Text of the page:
Maybe you’re tired of working for someone else. Perhaps the daily 9 to 5 doing the same old thing has worn you out. You might be fed up with not getting the credit or promotion you feel you deserve at work. Could be the corporate structure has lost its luster. Or you feel that you have a great product idea that no one in your company wants to pursue. Maybe you lost your job and your employment search is not producing much. Whatever the reason, you’re beginning to think about starting your own business.
That sounds great doesn’t it? Being your own boss, making your own schedule, setting your own rules – what could be better? While it all sounds good, it’s a serious decision – one which requires a lot of self-evaluation, thought and planning. The reality is that starting your own business generally requires incredible commitment, long hours, and what we used to call “stick-to-it-iveness”. Use the following information to thoughtfully determine if you are cut out for the startup lifestyle.
You need to ask yourself some hard questions and answer them truthfully to see if you’re cut-out for entrepreneurship. Are you ready to work as hard as is necessary? Are you willing and able to swallow your pride and learn new things along the way? Are you prepared to sacrifice financially for a long time, as a new business typically does not begin to pay off until considerable time has elapsed? Are you self-motivated, passionate and determined? Are you disciplined, organized, and humble? If you can answer “YES” to most or all of these questions, you just may have the attributes to succeed in owning your own business.
Before you decide what kind of business you’d like to start, you need to take a hard realistic look at your personal skill set and available resources. For example, if you’re an experienced carpenter, you’d probably consider opening a home remodeling business as opposed to a beauty supply shop. Make a list of all the specific skills you have. Review your work history and determine what your strongest area of expertise is. While you’re doing these exercises, try to pinpoint which of your traits you're most passionate about. A strong passion for what you’re doing will serve you well in getting a new business off the ground.
Most importantly, make a realistic assessment of your available resources (e.g. tools, equipment, workspace etc.), especially the financial ones. Many a great business idea has gone down the tubes for lack of adequate financing. It’s critical to have enough funds on hand to support your business until it begins to make money, which is usually longer than you think it will be. You can personally fund it, take out a U.S. Small Business Administration site can not only provide you with tips and resources regarding funding, but also information on market research, business plans, and much more.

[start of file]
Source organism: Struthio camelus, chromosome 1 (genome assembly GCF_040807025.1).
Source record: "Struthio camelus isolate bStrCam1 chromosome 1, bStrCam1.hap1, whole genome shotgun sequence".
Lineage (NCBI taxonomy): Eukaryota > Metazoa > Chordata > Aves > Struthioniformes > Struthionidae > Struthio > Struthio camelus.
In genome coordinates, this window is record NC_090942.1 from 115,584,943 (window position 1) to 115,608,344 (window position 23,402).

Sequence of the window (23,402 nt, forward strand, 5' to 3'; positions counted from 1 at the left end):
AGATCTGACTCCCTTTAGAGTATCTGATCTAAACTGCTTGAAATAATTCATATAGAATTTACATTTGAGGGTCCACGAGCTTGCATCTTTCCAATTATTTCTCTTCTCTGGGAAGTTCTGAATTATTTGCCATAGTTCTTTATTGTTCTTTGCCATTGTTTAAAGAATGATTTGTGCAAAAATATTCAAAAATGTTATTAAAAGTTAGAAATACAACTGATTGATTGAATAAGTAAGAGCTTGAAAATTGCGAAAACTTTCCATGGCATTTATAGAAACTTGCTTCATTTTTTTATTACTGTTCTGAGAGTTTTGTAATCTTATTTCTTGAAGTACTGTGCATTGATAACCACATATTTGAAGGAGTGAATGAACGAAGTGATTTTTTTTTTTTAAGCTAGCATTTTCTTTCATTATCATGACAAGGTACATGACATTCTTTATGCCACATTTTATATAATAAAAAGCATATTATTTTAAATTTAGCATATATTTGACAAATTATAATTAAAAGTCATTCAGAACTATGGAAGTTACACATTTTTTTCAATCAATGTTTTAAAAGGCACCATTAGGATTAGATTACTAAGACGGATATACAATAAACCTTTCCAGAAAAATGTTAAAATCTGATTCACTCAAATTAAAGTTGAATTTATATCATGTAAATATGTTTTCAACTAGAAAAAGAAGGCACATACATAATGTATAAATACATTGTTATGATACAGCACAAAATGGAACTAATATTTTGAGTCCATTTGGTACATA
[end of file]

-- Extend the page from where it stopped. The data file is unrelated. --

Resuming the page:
Do you want to be totally independent or perhaps purchase a franchise? Do you want to work from home, open an internet business, rent an office, or work from a storefront? Do you have particular products or services in mind to offer the public? These questions must be answered before taking the next step, which is…
Determine if somebody else is offering the same product or service. If they’re not, maybe there’s a good reason; or maybe you’ve found a niche to be filled. Is there other competition out there? How much, and how might it affect your plan? Is there an actual, sustainable demand for your service or product? Does your product or service fill a unique need that isn’t being filled by someone else? If you feel comfortable doing it yourself, conduct extensive market research for your product/services and your projected geographic reach. Your best bet, and one that’s worth the investment, is to hire a qualified market research consultant. By doing so, you’ll receive a totally objective opinion about your chances for success.
If you’ve made it this far, this is the next step. At a minimum, be prepared to objectively state the purpose of your business; your customer demographics; the uniqueness of your product or service; your competition and why your product or service is better; how your product or service will be priced, positioned and marketed; and how you realistically view the financial state of your business over the next three to five years.
Well, if you’ve gotten this far and haven’t been discouraged, owning your own business may be just the ticket for you. The next step is to actually execute what has been described and see how you feel about your chances after completing all of this ‘homework’. Owning your own business can be a very satisfying experience; just take the time and steps to be sure that it’s absolutely right for you.
Regardless of whether you work for yourself or somebody else, occasional financial emergencies do pop up. Don’t let these temporary situations stop you from achieving your financial goals. Apply for an easy, inexpensive installment loan and get right back on track!